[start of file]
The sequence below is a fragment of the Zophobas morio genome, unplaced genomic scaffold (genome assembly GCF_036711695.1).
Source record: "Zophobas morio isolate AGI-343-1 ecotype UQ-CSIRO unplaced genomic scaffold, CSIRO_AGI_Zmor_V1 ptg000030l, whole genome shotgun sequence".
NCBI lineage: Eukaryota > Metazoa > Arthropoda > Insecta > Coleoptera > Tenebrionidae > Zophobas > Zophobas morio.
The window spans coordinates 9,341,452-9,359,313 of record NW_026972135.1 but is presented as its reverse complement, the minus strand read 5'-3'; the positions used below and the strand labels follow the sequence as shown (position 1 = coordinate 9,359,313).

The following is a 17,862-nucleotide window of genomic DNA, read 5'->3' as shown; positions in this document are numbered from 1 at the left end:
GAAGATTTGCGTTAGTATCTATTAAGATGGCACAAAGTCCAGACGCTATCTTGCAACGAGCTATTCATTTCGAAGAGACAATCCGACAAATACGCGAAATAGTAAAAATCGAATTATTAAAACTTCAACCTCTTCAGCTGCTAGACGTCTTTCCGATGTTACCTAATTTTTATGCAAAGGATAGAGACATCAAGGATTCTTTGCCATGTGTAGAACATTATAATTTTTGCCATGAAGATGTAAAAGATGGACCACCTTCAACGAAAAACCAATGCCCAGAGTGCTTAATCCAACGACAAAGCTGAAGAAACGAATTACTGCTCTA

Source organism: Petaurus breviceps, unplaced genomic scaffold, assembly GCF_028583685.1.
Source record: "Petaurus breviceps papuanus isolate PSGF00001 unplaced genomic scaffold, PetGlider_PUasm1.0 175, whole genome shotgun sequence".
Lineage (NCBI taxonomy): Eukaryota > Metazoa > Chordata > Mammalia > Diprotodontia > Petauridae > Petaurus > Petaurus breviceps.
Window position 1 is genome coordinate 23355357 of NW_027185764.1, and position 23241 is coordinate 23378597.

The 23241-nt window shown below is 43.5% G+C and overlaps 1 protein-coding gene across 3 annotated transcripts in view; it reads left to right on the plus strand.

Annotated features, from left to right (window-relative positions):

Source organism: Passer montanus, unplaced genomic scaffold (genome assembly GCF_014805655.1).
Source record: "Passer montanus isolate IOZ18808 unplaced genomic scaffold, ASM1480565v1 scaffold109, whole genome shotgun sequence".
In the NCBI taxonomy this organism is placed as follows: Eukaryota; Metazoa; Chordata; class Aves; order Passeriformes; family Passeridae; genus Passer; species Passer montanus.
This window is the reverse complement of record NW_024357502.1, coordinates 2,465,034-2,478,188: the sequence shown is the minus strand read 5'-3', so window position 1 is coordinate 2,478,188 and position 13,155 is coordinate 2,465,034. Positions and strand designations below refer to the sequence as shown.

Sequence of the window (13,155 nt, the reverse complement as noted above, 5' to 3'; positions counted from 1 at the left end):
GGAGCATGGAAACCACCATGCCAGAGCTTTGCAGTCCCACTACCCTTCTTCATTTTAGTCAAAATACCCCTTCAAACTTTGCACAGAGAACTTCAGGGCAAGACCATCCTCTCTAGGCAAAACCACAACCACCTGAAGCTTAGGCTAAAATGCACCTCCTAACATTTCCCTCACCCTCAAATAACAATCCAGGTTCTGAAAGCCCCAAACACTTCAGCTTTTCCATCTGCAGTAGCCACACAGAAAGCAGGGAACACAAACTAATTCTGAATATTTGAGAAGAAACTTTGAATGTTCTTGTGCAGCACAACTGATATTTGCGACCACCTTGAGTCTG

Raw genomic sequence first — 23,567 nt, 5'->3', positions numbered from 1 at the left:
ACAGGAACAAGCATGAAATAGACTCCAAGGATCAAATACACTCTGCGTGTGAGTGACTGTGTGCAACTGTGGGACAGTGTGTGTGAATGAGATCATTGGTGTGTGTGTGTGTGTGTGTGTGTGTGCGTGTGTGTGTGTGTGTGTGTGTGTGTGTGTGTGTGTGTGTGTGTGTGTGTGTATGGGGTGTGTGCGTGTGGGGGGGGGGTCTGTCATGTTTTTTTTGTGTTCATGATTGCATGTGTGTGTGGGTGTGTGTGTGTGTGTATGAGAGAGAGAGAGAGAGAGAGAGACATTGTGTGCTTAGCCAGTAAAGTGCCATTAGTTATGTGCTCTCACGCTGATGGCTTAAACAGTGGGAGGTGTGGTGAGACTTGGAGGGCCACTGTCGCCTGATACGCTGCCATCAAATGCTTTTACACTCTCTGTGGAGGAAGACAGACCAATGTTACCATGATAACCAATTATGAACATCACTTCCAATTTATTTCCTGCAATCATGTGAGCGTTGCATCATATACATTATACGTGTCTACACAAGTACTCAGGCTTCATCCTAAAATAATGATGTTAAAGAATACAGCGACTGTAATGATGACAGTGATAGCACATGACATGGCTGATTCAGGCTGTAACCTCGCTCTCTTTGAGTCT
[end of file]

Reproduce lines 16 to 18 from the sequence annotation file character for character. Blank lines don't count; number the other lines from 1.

This window is the reverse complement of record NW_024357502.1, coordinates 2,465,034-2,478,188: the sequence shown is the minus strand read 5'-3', so window position 1 is coordinate 2,478,188 and position 13,155 is coordinate 2,465,034. Positions and strand designations below refer to the sequence as shown.

Sequence of the window (13,155 nt, the reverse complement as noted above, 5' to 3'; positions counted from 1 at the left end):
GGAGCATGGAAACCACCATGCCAGAGCTTTGCAGTCCCACTACCCTTCTTCATTTTAGTCAAAATACCCCTTCAAACTTTGCACAGAGAACTTCAGGGCAAGACCATCCTCTCTAGGCAAAACCACAACCACCTGAAGCTTAGGCTAAAATGCACCTCCTAACATTTCCCTCACCCTCAAATAACAATCCAGGTTCTGAAAGCCCCAAACACTTCAGCTTTTCCATCTGCAGTAGCCACACAGAAAGCAGGGAACACAAACTAATTCTGAATATTTGAGAAGAAACTTTGAATGTTCTTGTGCAGCACAACTGATATTTGCGACCACCTTGAGTCTG